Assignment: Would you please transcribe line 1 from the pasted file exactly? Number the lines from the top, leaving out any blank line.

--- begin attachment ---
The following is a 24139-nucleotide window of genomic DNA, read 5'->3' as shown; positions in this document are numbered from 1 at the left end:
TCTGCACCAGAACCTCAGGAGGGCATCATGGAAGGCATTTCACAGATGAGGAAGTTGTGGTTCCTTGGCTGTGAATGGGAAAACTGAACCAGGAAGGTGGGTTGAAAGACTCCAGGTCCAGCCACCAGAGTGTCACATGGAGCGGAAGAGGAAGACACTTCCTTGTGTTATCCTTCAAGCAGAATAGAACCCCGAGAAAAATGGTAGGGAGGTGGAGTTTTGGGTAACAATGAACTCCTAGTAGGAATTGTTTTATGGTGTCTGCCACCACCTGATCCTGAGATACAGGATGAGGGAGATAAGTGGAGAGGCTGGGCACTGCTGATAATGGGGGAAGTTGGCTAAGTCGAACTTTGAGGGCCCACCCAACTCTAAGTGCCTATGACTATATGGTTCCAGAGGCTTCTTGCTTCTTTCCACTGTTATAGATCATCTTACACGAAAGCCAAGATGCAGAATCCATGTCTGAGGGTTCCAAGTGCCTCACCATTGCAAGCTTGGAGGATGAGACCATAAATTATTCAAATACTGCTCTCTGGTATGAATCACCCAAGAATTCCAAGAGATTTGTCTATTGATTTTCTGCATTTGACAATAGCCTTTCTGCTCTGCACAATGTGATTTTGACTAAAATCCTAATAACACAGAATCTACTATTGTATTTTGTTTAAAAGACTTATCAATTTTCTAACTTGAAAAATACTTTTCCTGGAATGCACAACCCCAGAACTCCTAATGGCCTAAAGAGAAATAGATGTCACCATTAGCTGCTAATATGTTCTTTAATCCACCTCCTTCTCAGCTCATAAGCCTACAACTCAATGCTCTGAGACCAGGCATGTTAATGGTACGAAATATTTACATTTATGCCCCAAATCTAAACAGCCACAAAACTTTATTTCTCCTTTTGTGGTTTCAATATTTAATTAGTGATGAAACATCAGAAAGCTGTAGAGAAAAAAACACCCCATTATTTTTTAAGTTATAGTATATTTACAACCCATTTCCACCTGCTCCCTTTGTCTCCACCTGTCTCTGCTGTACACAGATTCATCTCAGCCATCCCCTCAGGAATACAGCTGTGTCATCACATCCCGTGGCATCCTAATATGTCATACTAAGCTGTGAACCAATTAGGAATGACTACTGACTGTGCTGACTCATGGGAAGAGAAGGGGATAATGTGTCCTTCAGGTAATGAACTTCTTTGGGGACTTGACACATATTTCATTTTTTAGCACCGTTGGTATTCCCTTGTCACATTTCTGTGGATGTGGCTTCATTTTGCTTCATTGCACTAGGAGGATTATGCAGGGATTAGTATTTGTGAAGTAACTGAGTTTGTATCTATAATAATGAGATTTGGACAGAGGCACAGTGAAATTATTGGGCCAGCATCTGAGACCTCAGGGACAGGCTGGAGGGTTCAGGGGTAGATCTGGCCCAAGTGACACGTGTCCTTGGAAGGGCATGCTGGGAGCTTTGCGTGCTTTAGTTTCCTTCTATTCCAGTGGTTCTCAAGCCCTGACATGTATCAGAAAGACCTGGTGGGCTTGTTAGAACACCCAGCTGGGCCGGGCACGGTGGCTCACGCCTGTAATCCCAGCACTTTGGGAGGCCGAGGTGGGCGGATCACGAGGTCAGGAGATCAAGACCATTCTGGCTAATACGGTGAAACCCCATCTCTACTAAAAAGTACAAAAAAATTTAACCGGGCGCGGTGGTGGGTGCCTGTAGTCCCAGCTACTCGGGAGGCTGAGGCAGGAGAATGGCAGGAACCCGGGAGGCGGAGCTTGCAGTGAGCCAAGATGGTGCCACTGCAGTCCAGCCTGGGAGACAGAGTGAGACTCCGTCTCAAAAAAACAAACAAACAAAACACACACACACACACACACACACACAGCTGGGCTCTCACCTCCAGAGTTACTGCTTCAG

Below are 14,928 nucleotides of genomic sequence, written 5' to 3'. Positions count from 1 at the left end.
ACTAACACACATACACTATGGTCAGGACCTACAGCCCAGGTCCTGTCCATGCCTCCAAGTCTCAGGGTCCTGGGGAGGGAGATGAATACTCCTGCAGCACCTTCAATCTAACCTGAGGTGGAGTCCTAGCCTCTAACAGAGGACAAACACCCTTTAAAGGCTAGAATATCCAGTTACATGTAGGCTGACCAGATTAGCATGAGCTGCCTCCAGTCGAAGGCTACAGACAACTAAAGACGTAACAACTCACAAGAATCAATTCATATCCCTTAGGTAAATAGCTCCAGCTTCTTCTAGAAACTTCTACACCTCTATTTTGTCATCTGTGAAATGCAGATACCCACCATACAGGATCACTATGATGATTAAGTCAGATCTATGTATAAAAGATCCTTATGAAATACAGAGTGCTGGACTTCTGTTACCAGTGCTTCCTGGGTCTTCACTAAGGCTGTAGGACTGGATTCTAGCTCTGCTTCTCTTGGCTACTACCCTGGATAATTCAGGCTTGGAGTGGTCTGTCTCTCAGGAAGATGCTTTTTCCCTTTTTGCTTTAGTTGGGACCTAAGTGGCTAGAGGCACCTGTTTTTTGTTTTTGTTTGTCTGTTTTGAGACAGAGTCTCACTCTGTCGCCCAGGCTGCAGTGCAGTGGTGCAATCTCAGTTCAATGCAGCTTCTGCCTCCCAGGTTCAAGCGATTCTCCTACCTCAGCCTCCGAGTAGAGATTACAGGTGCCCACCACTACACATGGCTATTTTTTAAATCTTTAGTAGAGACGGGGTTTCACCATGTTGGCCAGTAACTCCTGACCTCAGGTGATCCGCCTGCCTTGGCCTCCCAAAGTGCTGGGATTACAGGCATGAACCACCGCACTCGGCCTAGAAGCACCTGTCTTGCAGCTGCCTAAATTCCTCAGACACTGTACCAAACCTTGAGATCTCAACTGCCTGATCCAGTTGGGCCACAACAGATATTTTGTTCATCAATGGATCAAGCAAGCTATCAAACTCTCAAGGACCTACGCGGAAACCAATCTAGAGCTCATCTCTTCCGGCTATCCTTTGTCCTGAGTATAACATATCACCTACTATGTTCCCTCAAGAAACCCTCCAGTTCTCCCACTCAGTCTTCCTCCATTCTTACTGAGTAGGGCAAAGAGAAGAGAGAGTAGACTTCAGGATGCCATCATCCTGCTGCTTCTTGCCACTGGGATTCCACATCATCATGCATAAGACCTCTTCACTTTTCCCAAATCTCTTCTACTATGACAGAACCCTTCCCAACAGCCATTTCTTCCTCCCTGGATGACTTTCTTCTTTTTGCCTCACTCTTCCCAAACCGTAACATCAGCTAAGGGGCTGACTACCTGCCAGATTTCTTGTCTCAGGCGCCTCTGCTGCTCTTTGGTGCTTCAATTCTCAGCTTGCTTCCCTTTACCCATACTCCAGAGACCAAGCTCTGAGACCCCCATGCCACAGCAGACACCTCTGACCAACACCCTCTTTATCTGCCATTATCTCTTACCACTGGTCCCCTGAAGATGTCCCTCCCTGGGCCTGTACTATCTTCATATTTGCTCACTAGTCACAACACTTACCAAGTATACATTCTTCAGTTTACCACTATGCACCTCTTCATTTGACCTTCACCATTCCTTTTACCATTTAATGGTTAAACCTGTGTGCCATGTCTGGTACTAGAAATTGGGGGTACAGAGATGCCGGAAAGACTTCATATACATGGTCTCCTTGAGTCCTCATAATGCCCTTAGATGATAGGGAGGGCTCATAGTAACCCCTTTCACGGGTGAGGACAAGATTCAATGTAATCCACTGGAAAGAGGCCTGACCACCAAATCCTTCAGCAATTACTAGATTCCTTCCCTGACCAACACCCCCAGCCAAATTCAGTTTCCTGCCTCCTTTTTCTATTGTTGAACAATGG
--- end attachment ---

The following is a 24139-nucleotide window of genomic DNA, read 5'->3' as shown; positions in this document are numbered from 1 at the left end: